Ohio

Wed
16
Sep

Ohio Reports Increase In Active Medical Cannabis Patients

Ohio’s still-young medical marijuana program saw its pool of active patients go up as summer wound down this year, according to new data.

Citing figures provided by the Ohio Medical Marijuana Control Program, Cleveland.com reports that the “number of Ohio medical marijuana patients who have purchased products from state dispensaries increased by 3.4% between July and August.” 

Mon
14
Sep

High prices holding back Ohio medical marijuana sales

A new study shows about half of Ohioans surveyed are dissatisfied with the medical marijuana program because of high prices.

About 62% of people surveyed are “somewhat dissatisfied” or “extremely dissatisfied” with the program. The study, conducted by the Ohio State University’s Drug Enforcement and Policy Center, surveyed about 400 Ohioans who were either current registered patients or could be considered potential patients for the Ohio medical marijuana program.

Fri
11
Sep

Michigan Is Working to Offer Cheaper Weed to Ohio's Medical Marijuana Patients

Vicious sports rivalries aside, Michigan and Ohio may soon be working toward a common goal: providing affordable weed for Ohio's medical marijuana patients.

Tue
11
Aug

Ohio Medical Cannabis Sales Reach $100 Million This Year

Ohio’s medical cannabis sales have reached $100 million so far this year, doubling the sales figures from last year, the program’s first year in operation, according to a Dayton Business Journal report.

Fri
10
Jul

Ohio Rejects Autism And Anxiety, Adds Cachexia To Medical Marijuana Program

State Regulators in Ohio voted on Wednesday to reject petitions that would have added autism and anxiety as conditions that qualify a patient to use medical marijuana. The Ohio State Medical Board voted to approve, however, a request to add patients diagnosed with a chronic wasting syndrome known as cachexia to the state’s medicinal cannabis program.

Wed
08
Jul

More states allowing telehealth consults for cannabis authorization

Until recently, the term “telehealth” was known in the medical community, but not the cannabis community.

Since the COVID-19 outbreak sent the country into lockdown, medical marijuana users in many states can now check in with a health care provider by video for authorization, rather than an in-person meeting.

According to MPP.org, 31 states currently allow telemedicine for cannabis patients – 11 of which have temporarily altered their laws as a result of the current coronavirus pandemic.

Tue
23
Jun

Denver Issues First Research and Development License for Medical Cannabis

While the city of Denver, and the state of Colorado as a whole, has been on the forefront of recreational and medical cannabis, Denver just issued the first official research and development license this past Tuesday. Med Pharm, the group granted the license, will be looking at how cannabis could potentially provide relief for Alzheimer’s patients.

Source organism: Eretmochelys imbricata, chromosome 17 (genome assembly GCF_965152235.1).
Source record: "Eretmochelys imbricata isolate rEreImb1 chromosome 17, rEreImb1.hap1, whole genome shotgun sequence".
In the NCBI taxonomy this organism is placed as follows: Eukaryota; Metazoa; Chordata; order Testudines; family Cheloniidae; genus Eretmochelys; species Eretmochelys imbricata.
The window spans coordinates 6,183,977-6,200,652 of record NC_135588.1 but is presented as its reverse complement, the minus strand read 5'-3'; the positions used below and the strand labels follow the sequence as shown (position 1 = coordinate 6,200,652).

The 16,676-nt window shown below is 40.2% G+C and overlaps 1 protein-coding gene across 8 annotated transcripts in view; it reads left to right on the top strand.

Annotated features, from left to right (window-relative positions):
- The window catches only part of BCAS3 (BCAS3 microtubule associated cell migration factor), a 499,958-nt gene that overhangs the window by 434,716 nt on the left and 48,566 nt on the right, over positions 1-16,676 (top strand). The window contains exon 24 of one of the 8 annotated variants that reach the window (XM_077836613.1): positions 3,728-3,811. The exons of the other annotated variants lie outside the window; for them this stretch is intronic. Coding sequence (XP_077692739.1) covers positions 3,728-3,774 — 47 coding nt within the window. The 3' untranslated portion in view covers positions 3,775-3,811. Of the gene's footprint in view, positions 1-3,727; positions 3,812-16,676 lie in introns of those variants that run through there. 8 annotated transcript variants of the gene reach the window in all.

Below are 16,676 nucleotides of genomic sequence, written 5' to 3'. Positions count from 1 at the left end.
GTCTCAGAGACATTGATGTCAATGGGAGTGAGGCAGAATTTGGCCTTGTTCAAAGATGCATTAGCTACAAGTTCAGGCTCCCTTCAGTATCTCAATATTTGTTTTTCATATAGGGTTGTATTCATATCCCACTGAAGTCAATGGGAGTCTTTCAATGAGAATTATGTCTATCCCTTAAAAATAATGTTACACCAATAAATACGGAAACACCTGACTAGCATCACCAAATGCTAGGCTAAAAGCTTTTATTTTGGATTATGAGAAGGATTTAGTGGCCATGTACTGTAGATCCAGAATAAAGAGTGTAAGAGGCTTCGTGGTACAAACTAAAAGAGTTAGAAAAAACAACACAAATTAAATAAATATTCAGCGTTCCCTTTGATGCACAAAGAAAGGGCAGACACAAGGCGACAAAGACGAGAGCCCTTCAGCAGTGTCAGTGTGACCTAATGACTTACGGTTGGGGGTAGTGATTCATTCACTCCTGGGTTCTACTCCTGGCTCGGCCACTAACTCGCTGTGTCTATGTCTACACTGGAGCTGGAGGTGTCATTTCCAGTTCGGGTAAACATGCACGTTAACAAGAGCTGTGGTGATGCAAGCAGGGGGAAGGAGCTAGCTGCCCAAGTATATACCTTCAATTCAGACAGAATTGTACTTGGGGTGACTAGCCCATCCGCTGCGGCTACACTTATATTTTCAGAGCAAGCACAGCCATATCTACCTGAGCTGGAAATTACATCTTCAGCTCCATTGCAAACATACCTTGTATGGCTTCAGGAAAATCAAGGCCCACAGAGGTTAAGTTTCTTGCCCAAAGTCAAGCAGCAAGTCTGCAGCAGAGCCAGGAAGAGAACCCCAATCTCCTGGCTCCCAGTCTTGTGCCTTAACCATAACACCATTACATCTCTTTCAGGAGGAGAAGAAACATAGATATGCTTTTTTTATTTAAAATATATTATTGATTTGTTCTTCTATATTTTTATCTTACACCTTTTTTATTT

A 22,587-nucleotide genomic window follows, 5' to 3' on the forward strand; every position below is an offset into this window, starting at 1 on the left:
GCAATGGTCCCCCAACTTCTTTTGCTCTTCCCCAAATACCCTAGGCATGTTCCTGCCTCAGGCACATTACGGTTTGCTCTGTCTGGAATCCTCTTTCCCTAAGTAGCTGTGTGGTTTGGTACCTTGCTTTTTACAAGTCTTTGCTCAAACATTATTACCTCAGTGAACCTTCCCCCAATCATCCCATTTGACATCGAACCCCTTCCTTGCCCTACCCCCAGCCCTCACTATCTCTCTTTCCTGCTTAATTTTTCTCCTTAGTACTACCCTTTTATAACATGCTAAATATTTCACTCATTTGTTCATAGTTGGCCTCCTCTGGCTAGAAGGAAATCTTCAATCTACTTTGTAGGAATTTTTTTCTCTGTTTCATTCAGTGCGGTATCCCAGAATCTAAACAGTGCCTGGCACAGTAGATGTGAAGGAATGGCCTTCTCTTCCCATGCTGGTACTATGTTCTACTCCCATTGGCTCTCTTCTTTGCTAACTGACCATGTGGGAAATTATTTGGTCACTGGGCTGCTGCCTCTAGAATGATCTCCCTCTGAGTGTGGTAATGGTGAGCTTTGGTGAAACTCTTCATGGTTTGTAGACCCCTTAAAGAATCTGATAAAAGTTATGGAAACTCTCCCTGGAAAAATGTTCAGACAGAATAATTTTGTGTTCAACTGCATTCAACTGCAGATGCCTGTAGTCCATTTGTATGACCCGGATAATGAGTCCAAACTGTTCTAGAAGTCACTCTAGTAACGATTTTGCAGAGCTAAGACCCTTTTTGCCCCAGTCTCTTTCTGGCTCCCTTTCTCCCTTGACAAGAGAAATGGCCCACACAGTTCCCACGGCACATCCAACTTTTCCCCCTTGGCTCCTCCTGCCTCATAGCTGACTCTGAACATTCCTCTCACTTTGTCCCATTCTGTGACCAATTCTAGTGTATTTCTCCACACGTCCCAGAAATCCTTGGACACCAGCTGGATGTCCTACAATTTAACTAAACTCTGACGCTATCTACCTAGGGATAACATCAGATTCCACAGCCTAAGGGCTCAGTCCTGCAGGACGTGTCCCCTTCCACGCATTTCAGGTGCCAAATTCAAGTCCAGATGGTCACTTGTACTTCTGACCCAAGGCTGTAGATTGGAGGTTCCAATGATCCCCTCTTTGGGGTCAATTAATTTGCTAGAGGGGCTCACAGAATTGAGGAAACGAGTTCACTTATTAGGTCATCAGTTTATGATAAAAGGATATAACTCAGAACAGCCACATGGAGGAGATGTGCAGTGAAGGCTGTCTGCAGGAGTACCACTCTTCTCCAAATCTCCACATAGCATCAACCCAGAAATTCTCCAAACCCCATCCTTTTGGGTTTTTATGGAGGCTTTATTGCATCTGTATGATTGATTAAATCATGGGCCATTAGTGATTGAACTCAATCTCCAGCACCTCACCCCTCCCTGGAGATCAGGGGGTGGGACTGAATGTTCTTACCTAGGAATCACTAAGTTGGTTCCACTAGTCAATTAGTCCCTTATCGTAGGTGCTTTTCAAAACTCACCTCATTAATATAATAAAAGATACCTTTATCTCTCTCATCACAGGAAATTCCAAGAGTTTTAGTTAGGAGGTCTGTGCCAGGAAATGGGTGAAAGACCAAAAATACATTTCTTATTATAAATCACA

Mon
15
Jun

4 States Where Legalizing Marijuana Will Have to Wait Until 2021 or 2022

Despite all that's gone on in 2020, it's important not to lose sight of the fact that we're now less than five months away from Election Day. We'll see voters choose who'll be president of the United States for the next four years, and could even witness the current political makeup of Congress shift.

But one of the more interesting stories for 2020 is going to be which states "go green."

Thu
11
Jun

Ohio medical marijuana: Panel recommends one new qualifying medical condition

Proposals to treat autism and anxiety with medical marijuana were rejected Wednesday by a state medical board committee.

The panel recommended the full board approve one new condition: cachexia, or wasting syndrome.

Anxiety, autism spectrum disorder and cachexia had been considered to join the list of 21 qualifying medical conditions included in Ohio’s 2016 medical marijuana law.

Wed
27
May

Ohio Legalization Campaign Given More Flexibility to Gather Necessary Signatures

A federal judge has ruled that Ohio must allow groups pursuing voting law changes, a minimum wage increase and marijuana decriminalization more time and flexibility to qualify for ballots amid the coronavirus pandemic, reports the Associated Press.

U.S. District Court Judge Edmund Sargus Jr.’s ruling Tuesday ordered the state to allow campaigns until July 31 to gather required signatures and to allow them to be collected electronically. According to the AP he stopped short of reducing the number of signatures required, as some courts elsewhere have allowed amid a spate of COVID-19-related signature-gathering challenges. Republican Secretary of State Frank LaRose, the state’s elections chief, says the state will appeal.

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